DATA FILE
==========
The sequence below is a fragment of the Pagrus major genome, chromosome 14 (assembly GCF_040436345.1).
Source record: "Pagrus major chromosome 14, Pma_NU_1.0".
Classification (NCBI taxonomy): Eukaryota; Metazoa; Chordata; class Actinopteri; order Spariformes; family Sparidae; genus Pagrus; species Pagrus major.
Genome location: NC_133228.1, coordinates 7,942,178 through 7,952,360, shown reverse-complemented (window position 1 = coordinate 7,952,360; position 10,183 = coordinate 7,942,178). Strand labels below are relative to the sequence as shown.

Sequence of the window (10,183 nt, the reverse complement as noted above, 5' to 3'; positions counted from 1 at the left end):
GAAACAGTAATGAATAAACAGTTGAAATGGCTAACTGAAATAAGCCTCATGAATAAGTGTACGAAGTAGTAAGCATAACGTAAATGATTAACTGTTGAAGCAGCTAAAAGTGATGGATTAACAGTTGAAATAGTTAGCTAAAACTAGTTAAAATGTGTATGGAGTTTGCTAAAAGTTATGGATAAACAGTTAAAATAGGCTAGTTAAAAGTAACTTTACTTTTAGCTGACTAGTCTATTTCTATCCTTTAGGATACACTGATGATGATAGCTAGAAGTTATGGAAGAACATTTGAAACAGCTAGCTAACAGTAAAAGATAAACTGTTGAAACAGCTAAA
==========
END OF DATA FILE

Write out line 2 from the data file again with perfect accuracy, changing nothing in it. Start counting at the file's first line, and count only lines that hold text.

Source record: "Pagrus major chromosome 14, Pma_NU_1.0".